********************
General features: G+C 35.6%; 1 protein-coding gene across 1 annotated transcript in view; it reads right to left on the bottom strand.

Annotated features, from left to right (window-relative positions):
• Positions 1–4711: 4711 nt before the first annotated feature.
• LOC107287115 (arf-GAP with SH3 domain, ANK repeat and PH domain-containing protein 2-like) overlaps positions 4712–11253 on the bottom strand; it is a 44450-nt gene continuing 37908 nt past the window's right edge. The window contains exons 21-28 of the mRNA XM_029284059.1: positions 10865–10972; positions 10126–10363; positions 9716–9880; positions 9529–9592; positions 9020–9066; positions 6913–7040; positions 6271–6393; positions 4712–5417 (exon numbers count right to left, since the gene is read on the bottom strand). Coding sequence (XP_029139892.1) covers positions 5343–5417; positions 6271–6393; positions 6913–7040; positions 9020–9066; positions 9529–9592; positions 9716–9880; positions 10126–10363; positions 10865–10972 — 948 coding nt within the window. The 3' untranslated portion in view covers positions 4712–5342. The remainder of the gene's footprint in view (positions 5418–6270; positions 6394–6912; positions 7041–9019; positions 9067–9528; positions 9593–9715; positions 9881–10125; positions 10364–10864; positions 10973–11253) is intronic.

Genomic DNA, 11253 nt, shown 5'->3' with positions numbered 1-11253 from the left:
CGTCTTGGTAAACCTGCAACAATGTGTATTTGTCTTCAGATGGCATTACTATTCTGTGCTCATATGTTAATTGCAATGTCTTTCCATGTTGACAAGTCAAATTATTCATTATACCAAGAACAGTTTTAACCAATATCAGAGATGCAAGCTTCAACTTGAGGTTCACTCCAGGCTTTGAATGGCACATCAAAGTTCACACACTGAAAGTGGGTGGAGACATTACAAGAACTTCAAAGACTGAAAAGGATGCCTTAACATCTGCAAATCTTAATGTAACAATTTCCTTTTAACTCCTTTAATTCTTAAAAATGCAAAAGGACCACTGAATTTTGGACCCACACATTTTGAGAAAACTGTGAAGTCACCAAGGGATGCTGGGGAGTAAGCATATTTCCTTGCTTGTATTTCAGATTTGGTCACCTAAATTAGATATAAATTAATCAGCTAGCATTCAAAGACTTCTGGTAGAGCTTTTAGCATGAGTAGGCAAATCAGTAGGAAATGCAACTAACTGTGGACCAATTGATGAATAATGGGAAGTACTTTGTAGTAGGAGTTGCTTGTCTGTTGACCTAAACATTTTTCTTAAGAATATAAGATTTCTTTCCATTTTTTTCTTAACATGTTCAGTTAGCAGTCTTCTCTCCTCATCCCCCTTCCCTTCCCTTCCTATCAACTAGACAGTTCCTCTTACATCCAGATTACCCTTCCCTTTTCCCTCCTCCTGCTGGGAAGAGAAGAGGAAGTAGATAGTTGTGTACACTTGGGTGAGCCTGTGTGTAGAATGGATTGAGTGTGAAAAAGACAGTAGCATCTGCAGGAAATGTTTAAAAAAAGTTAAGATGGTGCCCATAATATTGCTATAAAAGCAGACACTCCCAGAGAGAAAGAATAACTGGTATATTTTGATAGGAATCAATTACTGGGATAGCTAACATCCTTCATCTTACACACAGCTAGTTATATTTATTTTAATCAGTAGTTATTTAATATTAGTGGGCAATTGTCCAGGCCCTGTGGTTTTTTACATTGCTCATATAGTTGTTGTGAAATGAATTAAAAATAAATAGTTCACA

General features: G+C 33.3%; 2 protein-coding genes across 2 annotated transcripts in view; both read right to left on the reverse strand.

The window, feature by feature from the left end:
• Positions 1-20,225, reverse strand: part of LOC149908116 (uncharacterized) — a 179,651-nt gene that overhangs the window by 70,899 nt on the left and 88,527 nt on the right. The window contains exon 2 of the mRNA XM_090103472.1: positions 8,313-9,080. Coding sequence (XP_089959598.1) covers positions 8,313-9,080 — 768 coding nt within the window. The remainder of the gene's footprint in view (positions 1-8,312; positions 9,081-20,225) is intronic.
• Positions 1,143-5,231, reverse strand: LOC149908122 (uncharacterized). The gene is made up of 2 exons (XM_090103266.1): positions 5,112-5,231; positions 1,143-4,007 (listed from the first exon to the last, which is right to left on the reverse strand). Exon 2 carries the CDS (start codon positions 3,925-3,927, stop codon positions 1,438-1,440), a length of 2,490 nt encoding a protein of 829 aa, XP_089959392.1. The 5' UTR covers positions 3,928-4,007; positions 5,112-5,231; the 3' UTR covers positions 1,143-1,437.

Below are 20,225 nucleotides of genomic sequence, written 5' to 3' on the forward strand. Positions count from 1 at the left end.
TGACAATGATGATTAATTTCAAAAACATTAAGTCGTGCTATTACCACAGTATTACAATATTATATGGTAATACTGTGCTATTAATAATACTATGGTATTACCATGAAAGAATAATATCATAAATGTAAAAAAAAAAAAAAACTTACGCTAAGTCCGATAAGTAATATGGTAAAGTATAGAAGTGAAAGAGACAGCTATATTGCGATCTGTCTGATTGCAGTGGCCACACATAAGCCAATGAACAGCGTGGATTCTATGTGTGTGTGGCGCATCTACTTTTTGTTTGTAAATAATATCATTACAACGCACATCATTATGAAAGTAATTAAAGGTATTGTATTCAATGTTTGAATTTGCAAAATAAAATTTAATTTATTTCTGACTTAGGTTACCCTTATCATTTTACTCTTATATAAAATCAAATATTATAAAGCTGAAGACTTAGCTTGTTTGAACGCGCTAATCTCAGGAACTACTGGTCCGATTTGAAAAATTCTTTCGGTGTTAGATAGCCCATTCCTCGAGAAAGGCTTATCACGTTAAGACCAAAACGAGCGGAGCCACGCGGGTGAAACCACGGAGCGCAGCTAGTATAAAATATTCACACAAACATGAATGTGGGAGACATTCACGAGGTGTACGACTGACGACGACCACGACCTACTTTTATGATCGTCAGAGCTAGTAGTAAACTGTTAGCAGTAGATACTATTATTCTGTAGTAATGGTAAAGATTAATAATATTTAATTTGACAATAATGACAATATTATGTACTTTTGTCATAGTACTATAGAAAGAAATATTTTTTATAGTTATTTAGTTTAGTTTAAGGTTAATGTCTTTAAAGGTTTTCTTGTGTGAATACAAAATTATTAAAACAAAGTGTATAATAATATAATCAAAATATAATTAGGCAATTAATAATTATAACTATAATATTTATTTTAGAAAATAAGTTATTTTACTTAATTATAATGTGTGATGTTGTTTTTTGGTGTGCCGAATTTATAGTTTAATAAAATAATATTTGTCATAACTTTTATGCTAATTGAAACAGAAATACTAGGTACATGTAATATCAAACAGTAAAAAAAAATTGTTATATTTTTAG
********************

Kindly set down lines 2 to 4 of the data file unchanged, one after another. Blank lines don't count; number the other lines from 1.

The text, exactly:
Annotated features, from left to right (window-relative positions):
• Positions 1–4711: 4711 nt before the first annotated feature.
• LOC107287115 (arf-GAP with SH3 domain, ANK repeat and PH domain-containing protein 2-like) overlaps positions 4712–11253 on the bottom strand; it is a 44450-nt gene continuing 37908 nt past the window's right edge. The window contains exons 21-28 of the mRNA XM_029284059.1: positions 10865–10972; positions 10126–10363; positions 9716–9880; positions 9529–9592; positions 9020–9066; positions 6913–7040; positions 6271–6393; positions 4712–5417 (exon numbers count right to left, since the gene is read on the bottom strand). Coding sequence (XP_029139892.1) covers positions 5343–5417; positions 6271–6393; positions 6913–7040; positions 9020–9066; positions 9529–9592; positions 9716–9880; positions 10126–10363; positions 10865–10972 — 948 coding nt within the window. The 3' untranslated portion in view covers positions 4712–5342. The remainder of the gene's footprint in view (positions 5418–6270; positions 6394–6912; positions 7041–9019; positions 9067–9528; positions 9593–9715; positions 9881–10125; positions 10364–10864; positions 10973–11253) is intronic.